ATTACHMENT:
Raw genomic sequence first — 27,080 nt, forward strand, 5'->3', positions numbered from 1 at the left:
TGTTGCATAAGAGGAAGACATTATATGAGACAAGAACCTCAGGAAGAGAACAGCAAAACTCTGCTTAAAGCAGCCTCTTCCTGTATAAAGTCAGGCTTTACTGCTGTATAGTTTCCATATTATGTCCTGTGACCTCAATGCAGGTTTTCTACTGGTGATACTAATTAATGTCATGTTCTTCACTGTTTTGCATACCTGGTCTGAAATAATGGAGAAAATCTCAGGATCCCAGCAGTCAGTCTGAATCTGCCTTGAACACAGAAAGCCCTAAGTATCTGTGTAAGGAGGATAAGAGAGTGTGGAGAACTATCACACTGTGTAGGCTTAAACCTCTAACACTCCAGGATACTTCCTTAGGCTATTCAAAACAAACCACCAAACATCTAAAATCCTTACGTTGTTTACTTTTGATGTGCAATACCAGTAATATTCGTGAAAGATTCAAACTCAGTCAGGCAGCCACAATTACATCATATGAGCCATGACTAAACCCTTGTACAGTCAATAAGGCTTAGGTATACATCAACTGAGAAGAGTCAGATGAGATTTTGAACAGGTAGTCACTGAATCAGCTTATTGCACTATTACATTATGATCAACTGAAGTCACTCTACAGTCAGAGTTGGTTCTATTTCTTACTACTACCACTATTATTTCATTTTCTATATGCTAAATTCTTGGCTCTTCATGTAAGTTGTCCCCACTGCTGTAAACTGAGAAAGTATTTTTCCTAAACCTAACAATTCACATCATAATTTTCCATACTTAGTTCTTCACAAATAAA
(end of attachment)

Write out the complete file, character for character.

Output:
Raw genomic sequence first — 27,080 nt, forward strand, 5'->3', positions numbered from 1 at the left:
TGTTGCATAAGAGGAAGACATTATATGAGACAAGAACCTCAGGAAGAGAACAGCAAAACTCTGCTTAAAGCAGCCTCTTCCTGTATAAAGTCAGGCTTTACTGCTGTATAGTTTCCATATTATGTCCTGTGACCTCAATGCAGGTTTTCTACTGGTGATACTAATTAATGTCATGTTCTTCACTGTTTTGCATACCTGGTCTGAAATAATGGAGAAAATCTCAGGATCCCAGCAGTCAGTCTGAATCTGCCTTGAACACAGAAAGCCCTAAGTATCTGTGTAAGGAGGATAAGAGAGTGTGGAGAACTATCACACTGTGTAGGCTTAAACCTCTAACACTCCAGGATACTTCCTTAGGCTATTCAAAACAAACCACCAAACATCTAAAATCCTTACGTTGTTTACTTTTGATGTGCAATACCAGTAATATTCGTGAAAGATTCAAACTCAGTCAGGCAGCCACAATTACATCATATGAGCCATGACTAAACCCTTGTACAGTCAATAAGGCTTAGGTATACATCAACTGAGAAGAGTCAGATGAGATTTTGAACAGGTAGTCACTGAATCAGCTTATTGCACTATTACATTATGATCAACTGAAGTCACTCTACAGTCAGAGTTGGTTCTATTTCTTACTACTACCACTATTATTTCATTTTCTATATGCTAAATTCTTGGCTCTTCATGTAAGTTGTCCCCACTGCTGTAAACTGAGAAAGTATTTTTCCTAAACCTAACAATTCACATCATAATTTTCCATACTTAGTTCTTCACAAATAAA